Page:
A Warmhearted Physician Records the Gospel
A GREAT narrative well told. This is particularly true of the warmhearted physician’s account of the good news. Yes, the most comprehensive record of Jesus’ life is that by “Luke the beloved physician,” as the apostle Paul affectionately calls him. And according to such authorities as McClintock & Strong’s Cyclopœdia, of the four Gospels, Luke’s is the most scholarly in style of writing.—Col. 4:14.
From his Gospel it is clear that Luke was both a well-educated and a very warmhearted physician. While his name does not appear in it, all early Christian testimony is unequivocal as to the writer. Further, its style of writing identifies the entire Gospel as being Luke’s.
Jesus had assured his apostles that the holy spirit would guide them into all truth, and without doubt this promise applied also to those associates of the apostles whom God saw fit to inspire to have a share in writing the Christian Greek Scriptures, such as Mark, Luke, James and Jude. This, however, did not mean that these writers were mere automatons. Rather, it appears that they were given some freedom as to what they should write as well as to the style of their writing; God’s holy spirit directing them so that what they wrote down was indeed the truth.—John 16:13.
Quite likely Luke was a Hellenized Jew. Arguments that he was not a Jew chiefly rest on the supposition that Paul intended to indicate that Luke was not circumcised by listing him after he mentioned “those circumcised.” But this is a very slender thread, especially in view of the fact that only to the Jews ‘were entrusted the sacred pronouncements of God.’ If Luke were not a Jew he would be unique among the Bible writers.—Col. 4:11, 14; Rom. 3:2.
THE SCHOLARLY PHYSICIAN
Early records tell that Luke was a well-educated native of Antioch in Syria, a great city in his day, and from his book of Acts it appears that he was well acquainted with it. His classical introduction, his fine choice of language and his extensive vocabulary, larger than that of the other three Gospels combined, are what we should expect from such a physician.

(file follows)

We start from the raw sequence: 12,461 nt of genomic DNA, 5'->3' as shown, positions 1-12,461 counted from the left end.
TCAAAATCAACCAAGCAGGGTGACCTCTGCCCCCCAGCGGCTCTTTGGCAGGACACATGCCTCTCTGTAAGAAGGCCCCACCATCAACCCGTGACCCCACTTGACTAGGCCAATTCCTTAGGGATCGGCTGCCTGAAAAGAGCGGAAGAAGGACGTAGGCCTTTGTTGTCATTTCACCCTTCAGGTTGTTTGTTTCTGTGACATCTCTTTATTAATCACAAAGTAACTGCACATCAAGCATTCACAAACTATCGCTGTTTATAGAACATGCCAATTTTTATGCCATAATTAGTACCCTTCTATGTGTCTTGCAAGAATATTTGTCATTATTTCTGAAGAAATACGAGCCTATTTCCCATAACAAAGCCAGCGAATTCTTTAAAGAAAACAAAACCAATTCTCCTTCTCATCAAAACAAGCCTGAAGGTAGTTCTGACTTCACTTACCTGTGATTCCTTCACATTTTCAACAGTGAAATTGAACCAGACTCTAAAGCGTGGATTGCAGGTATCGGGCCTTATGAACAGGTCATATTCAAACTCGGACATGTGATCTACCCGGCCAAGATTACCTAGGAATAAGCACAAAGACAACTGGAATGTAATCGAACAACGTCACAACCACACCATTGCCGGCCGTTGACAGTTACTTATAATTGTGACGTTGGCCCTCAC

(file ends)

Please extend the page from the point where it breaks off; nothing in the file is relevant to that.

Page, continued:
Luke employs more than three hundred medical terms, or words to which he gives a medical meaning, that either are not used at all or not used in a medical sense by any other writers of the Christian Greek Scriptures. Thus at Luke 5:12 we read: “Look! a man full of leprosy!” The other writers telling of this event used the same word for leprosy that Luke uses in speaking of the ten lepers at Luke 17:12. To the others leprosy was leprosy, but not to Luke; this one had a special, a more serious, or a farther-advanced stage of leprosy. Thus also unique with Luke is the Greek word used to describe the beggar Lazarus and which is translated “full of ulcers.” Only Luke tells us that Peter’s mother-in-law had a “high fever.”—Luke 16:20; 4:38.
Since Luke was not an eyewitness of the things he recorded, on what sources did he draw? He himself tells that he “traced all things from the start with accuracy.” It is quite likely that he was familiar with Matthew’s Gospel, it having been written years before Luke wrote his. Through the apostle Paul he also may have had the benefit of Mark’s notes, who, in turn, had received much firsthand information from the apostle Peter. It is also quite likely that Luke obtained information personally from Mary, the mother of Jesus, as well as from notes made by John’s brother, James—a hypothesis not without weight in view of the contents of his Gospel. And in view of how his book of Acts concludes it is reasonable to date his Gospel between A.D. 56 and 58.—Luke 1:1-3.
Luke, while less inclined to label characters with their proper names than were some of the other Gospel writers, was, nevertheless, scrupulously accurate. Keeping in mind the ones for whom he was writing, he made it a point to tie in events with secular history. Thus he tells us that when John began his ministry it was “the fifteenth year of the reign of Tiberius Caesar, when Pontius Pilate was governor of Judea, and Herod was district ruler of Galilee, but Philip his brother was district ruler of the country of Ituraea and Trachonitis, and Lysanias was district ruler of Abilene.” What could be more explicit?—Luke 3:1, 2; 1:5; 2:1.